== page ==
Halloween is just around the corner and we all know that for children, Halloween means candy and lots of it!
However, when your child consumes sugary food or drinks, the bacteria (germs) in the dental plaque on the teeth mix with the sugars in the candy to make a mild acid. This acid attacks the hard outer layer of the tooth, called the enamel. If the dental plaque isn’t removed every day by brushing and flossing, over time, the enamel gets soft and a cavity forms. The damage to the tooth depends on how much sugar goes in the mouth and how long it stays there. In other words, the longer and more often sugar touches the teeth, the more damage it can do.
Healthy Halloween Tips
- Have a game plan
Before heading out, take a minute to talk about expectations. How long will trick-or-treating last? How much candy will be eaten when getting home? What will be the treats-per-day limit?
Eat treats (only) with a meal
Be a role model by sitting with your kids, distraction-free, and enjoying a treat after a meal. Mention what you like about the treat you chose. Bonus points: Mention what you like about your main course too!
Use a small bag and ditch non-favourites
One solution to avoid waste is to use smaller trick-or-treat bags to start. Another solution: a mid-November visit from the "Switch Witch" who trades remaining candy for something like a small toy or passes to an indoor waterslide park!
The right fit
It is important to make sure that your child's costume fits properly to prevent trips and falls. Avoid items such as oversized shoes, high heels, long dresses or capes.
Masks make it hard for children to see what's around them, including cars. Try a hypoallergenic (less likely to cause an allergic reaction), non-toxic make-up kit instead.
- Check your treats
Tell your child not to eat any treats before they get home. When home, you can look through your treats together to make sure everything is safe to eat and doesn't contain any ingredients that your child may be allergic to.
- Set a treat time
To resist constant snacking, it is best to limit snacking to particular times. Frequent snackers are at a greater risk of tooth decay as the mouth has constant acidic conditions that wear away at tooth enamel leading to cavities.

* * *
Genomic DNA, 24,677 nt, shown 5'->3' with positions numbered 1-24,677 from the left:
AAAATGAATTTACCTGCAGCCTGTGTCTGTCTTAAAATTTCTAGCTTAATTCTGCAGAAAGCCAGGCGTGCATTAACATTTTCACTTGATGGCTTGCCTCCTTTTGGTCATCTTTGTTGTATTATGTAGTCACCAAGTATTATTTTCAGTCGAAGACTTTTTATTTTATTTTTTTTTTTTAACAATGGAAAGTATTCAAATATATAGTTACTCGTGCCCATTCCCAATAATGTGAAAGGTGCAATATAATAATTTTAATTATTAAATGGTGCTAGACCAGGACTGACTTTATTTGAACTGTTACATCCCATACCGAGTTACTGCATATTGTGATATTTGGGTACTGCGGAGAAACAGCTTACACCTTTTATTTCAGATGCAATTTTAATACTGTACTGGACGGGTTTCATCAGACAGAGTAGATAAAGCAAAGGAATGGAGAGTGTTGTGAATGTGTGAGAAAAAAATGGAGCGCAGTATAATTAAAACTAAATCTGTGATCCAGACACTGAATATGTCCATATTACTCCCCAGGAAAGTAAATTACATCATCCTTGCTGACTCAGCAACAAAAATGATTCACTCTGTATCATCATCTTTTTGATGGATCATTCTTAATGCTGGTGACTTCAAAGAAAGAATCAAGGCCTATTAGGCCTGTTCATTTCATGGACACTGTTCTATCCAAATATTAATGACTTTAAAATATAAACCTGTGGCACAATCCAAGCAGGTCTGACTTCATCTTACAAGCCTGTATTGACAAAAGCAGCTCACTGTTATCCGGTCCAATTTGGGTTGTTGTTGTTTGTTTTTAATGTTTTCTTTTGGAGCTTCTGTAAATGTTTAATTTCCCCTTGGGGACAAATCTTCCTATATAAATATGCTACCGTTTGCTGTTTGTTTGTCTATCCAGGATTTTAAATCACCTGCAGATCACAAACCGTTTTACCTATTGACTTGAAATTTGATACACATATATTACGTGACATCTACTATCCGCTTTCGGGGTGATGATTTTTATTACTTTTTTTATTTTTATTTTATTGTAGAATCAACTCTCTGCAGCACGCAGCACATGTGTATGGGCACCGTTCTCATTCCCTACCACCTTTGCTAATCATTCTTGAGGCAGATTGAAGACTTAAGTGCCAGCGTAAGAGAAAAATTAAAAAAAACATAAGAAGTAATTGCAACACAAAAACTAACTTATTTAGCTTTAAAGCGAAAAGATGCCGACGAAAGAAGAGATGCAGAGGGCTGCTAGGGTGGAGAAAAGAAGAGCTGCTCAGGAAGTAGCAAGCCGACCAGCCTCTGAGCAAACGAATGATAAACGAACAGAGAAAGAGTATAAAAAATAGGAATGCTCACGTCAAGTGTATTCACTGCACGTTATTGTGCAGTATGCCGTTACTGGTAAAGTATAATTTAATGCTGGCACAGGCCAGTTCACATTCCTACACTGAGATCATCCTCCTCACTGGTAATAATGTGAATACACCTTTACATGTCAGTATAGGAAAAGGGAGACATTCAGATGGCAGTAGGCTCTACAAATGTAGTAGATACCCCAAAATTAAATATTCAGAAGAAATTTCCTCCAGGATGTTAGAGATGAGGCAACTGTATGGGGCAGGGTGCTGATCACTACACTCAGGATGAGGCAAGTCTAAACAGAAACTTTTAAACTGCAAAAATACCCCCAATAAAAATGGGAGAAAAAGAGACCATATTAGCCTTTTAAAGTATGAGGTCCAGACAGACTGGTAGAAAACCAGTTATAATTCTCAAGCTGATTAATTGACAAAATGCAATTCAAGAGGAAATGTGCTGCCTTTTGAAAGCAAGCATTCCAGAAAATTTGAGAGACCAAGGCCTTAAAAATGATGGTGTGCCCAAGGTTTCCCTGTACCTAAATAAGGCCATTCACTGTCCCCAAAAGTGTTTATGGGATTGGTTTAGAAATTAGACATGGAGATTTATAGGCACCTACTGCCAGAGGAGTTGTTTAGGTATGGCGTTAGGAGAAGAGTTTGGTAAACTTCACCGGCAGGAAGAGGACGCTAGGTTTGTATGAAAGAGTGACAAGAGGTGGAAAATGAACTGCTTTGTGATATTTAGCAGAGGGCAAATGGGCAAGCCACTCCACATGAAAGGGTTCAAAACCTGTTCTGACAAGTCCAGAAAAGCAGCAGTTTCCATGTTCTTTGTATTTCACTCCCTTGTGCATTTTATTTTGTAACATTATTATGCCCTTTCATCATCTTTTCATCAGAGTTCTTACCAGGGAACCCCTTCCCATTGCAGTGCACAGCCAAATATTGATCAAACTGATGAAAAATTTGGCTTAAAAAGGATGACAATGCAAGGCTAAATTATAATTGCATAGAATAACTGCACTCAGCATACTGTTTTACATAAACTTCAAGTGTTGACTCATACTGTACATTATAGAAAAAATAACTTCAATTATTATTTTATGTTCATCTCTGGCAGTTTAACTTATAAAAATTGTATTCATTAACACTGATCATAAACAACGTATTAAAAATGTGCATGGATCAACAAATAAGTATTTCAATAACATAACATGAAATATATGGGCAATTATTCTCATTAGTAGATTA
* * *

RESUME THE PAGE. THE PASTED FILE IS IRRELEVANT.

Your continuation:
- Eat a balanced meal
Healthy meals and snacks should always come before candy and treats. Send the kids trick or treating with a good healthy meal. A satisfied stomach will indulge in less sweets.
Brush, floss and rinse
Sticky candy can get stuck in between teeth and cause tooth decay. Brushing and flossing after a snack is ideal, but rinsing with a glass of water after eating a sugary treat will also help wash away some of the sugars and acids. After flossing, roll it up in a tiny ball and put it in the garbage. Never flush floss down the toilet.
Show your family there is more to Halloween than the candy, enjoy time being active outside together and exploring your neighbourhood.
Halloween with Braces can be Sweet
Halloween candy can be a nightmare for someone who wears braces, but it doesn’t have to be. Trick-or-treaters who wear braces should avoid nuts, popcorn, tortilla chips, hard candy, caramel and other chewy candies to keep their braces safe and intact. However, there are plenty of other things that trick-or-treaters who wear braces can enjoy, like chocolate!
Now that you have reviewed these healthy Halloween tips, have your child complete “Spooktacular Smiles” activity (PDF 201 KB) — a fun, fill-in-the-blanks activity that will help your child learn important tips about good oral health.
You can find more information on caring for your child’s teeth and preventing cavities all year round on CDA’s website at www.cda-adc.ca.
Have a safe and happy Halloween!